The definition (convention) I have been using for the Fourier transform is $$\mathscr{F}[f(t)]=g(\omega)=\frac{1}{\sqrt{2 \pi}}\int_{t=-\infty}^{\infty}f(t)e^{i\omega t}dt\tag{1}$$ and the inverse as

$$\mathscr{F}^{-1}[g(\omega)]=f(t)=\frac{1}{\sqrt{2 \pi}}\int_{\omega=-\infty}^{\infty}g(\omega)e^{-i\omega t}d\omega$$

Let $g_1(t; \mu_1,\sigma_1)$ and $g_1(t;\mu_2,\sigma_2)$ be two Gaussian functions of $t$ with mean $\mu$ and width $\sigma$ as indicated.

Show that $g_1(\mu_1,\sigma_1)\ast g_2(\mu_2,\sigma_2)=g\left(\mu_1+\mu_2,\sqrt{\sigma_1^2+\sigma_2^2}\right)$

By the convolution theorem

$$\mathscr{F}(g_1 \ast g_ 2)=\sqrt{2\pi}\mathscr{F}(g_1)\mathscr{F}(g_2)\tag{2}$$ and insertion of $(1)$ into $(2)$

$\mathscr{F}(g_1 \ast g_ 2)=\sqrt{2\pi}\left[\frac{1}{\sqrt{2 \pi}}\operatorname{\Large\int}_{t_1=-\infty}^{\infty}\exp\left(-\frac{(t_1-\mu_1)^2}{2\sigma_1^2}\right)e^{i\omega t_1}dt_1\right]\left[\frac{1}{\sqrt{2 \pi}}{\Large\int}_{t_2=-\infty}^{\infty}\exp\left(-\frac{(t_2-\mu_2)^2}{2\sigma_2^2}\right)e^{i\omega t_2}dt_2\right]$

it is at this point for which I am completely stuck and don't know how to proceed to complete the proof.

The answer given by the author is:

Author's solution

I don't understand the authors' solution for 3 reasons; firstly, I don't understand why there aren't any integral signs on the RHS of equation $(20)$ & $(21)$.

Secondly, $t$ and $\omega$ are the Fourier pairs in this transformation so why is the author using $\mu_1$ and $\mu_2$ in the complex exponentials?

Lastly, the author mentions the translation property for Fourier transforms: $$\mathscr{F}(t-t_0)=e^{i \omega t_0} g(\omega)$$ but I fail to see how this is being utilized in the answer.

Is there anyone that could please help me understand the authors' solution or give me any hints or tips about how to complete the proof I began?

  • $\begingroup$ The author is using a rule like cse.yorku.ca/~kosta/CompVis_Notes/… to transform, and using the translate to account for the mu shift in the original Gaussian. The mu is being used for $t_0$. $\endgroup$ – T.J. Gaffney Jan 4 at 1:13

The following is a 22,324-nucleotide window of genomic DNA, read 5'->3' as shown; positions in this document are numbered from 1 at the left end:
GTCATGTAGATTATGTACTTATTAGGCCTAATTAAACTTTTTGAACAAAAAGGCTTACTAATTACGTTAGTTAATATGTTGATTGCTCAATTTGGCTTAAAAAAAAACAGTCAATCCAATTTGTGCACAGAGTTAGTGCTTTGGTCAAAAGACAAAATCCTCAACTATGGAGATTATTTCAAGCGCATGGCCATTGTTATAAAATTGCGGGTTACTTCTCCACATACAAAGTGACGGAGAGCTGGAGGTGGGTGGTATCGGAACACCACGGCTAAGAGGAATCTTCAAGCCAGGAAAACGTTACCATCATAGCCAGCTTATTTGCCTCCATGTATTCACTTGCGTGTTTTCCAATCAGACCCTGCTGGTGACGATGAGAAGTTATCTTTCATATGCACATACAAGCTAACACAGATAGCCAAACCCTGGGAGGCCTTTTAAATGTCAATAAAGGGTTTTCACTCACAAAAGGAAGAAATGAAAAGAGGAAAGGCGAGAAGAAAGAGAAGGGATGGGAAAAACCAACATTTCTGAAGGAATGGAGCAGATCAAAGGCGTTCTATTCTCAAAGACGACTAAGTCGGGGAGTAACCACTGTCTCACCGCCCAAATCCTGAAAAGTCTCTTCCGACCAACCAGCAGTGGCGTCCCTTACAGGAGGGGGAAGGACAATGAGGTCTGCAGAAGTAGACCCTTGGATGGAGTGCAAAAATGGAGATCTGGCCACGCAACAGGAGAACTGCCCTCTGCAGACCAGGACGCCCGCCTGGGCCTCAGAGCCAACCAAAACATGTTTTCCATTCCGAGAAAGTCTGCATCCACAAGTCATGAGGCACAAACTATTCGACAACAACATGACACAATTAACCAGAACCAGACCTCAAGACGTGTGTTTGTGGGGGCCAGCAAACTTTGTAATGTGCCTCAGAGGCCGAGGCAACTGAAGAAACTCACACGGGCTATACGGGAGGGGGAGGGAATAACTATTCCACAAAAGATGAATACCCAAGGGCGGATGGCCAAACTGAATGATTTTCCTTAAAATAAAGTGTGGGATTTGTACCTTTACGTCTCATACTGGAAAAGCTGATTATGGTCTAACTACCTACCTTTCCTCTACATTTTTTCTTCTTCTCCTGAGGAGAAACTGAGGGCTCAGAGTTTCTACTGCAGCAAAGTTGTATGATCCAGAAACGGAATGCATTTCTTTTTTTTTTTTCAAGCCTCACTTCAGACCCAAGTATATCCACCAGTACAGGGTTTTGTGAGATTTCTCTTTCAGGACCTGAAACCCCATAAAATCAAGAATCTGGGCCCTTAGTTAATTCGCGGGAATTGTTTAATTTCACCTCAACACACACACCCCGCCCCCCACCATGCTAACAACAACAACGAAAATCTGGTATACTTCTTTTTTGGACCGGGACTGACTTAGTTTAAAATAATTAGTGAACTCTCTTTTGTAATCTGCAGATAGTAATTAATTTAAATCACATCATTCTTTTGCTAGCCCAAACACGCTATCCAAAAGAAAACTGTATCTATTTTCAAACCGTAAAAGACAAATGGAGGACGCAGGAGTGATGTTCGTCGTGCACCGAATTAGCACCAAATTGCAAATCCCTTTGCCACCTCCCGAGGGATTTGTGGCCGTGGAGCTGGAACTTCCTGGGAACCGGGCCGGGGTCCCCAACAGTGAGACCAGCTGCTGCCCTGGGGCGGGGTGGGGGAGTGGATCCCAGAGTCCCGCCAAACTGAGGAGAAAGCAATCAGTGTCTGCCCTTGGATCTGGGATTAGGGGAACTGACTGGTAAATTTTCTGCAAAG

• $\begingroup$ The Fourier transform of a Gaussian is another Gaussian $\endgroup$ – Dylan Jan 4 at 8:14

The trick is to simplify everything be completing the square and recognizing that any normal distribution will integrate to 1.

For example $$\mathscr{F}(g_1) = \frac{1}{\sqrt{2\pi}} \frac{1}{\sqrt{2\pi\sigma_1^2}} \int_{-\infty}^{\infty}\exp(-\frac{(t_1-\mu_1)^2}{2\sigma_1^2} + i\omega t_1)dt_1$$ by completing the square $$=\frac{1}{\sqrt{2\pi}}\frac{1}{\sqrt{2\pi\sigma_1^2}} \int_{-\infty}^{\infty}\exp(-\frac{t_1^2-2t_1(\mu_1+i\sigma_1^2\omega)+(\mu_1+i\sigma_1^2\omega)^2 - 2\mu_1 i\sigma_1^2\omega + 4\sigma_1^4\omega^2}{2\sigma_1^2})dt_1 $$

$$=\frac{1}{\sqrt{2\pi}}\frac{1}{\sqrt{2\pi\sigma_1^2}} \int_{-\infty}^{\infty}\exp(-\frac{(t_1-(\mu_1+i\sigma_1^2\omega))^2}{2\sigma_1^2}) \exp(\mu_1 i\omega - 2\sigma_1^2\omega^2) dt_1 $$

Integrating out the normal distribution with mean $\mu_1+i\sigma_1^2\omega$ and variance $\sigma_1^2$ makes this

$$=\frac{1}{\sqrt{2\pi}}\exp(\mu_1 i\omega - 2\sigma_1^2\omega^2)$$

Similarly $$\mathscr{F}(g_2) = \frac{1}{\sqrt{2\pi}} \exp(\mu_2 i\omega - 2\sigma_2^2\omega^2)$$

So $$\mathscr{F}(g_1 * g_2) = \frac{1}{\sqrt{2\pi}} \exp((\mu_1+\mu_2) i\omega - 2(\sigma_1^2+\sigma_2^2)\omega^2)$$

Then the inverse Fourier transform of this is $$\frac{1}{2\pi}\int_{-\infty}^{\infty} \exp((\mu_1+\mu_2-t) i\omega - 2(\sigma_1^2+\sigma_2^2)\omega^2) d\omega $$

$$=\frac{1}{2\pi}\int_{-\infty}^{\infty} \exp(-\frac{\omega^2-i\omega\frac{\mu_1+\mu_2-t}{2(\sigma_1^2+\sigma_2^2)} -(\frac{\mu_1+\mu_2-t}{2(\sigma_1^2+\sigma_2^2)})^2 +(\frac{\mu_1+\mu_2-t}{2(\sigma_1^2+\sigma_2^2)})^2} {\frac{1}{2(\sigma_1^2+\sigma_2^2)}}) d\omega $$

$$=\frac{1}{2\pi}\int_{-\infty}^{\infty} \exp(-\frac{(\omega^2-i\frac{\mu_1+\mu_2-t}{2(\sigma_1^2+\sigma_2^2)})^2} {\frac{1}{2(\sigma_1^2+\sigma_2^2)}}) \exp((\frac{\mu_1+\mu_2-t}{2(\sigma_1^2+\sigma_2^2)})^2) d\omega $$

Integrating out the normal distribution with mean $i\frac{\mu_1+\mu_2-t}{2(\sigma_1^2+\sigma_2^2)}$ and variance $\frac{1}{\sigma_1^2+\sigma_2^2}$ makes this

$$=\frac{1}{\sqrt{2\pi(\sigma_1^2+\sigma_2^2)}} \exp((\frac{t-(\mu_1+\mu_2)}{2(\sigma_1^2+\sigma_2^2)})^2)$$

which is $g(\mu_1+\mu_2,\sqrt{\sigma_1^2+\sigma_2^2})$ as desired.


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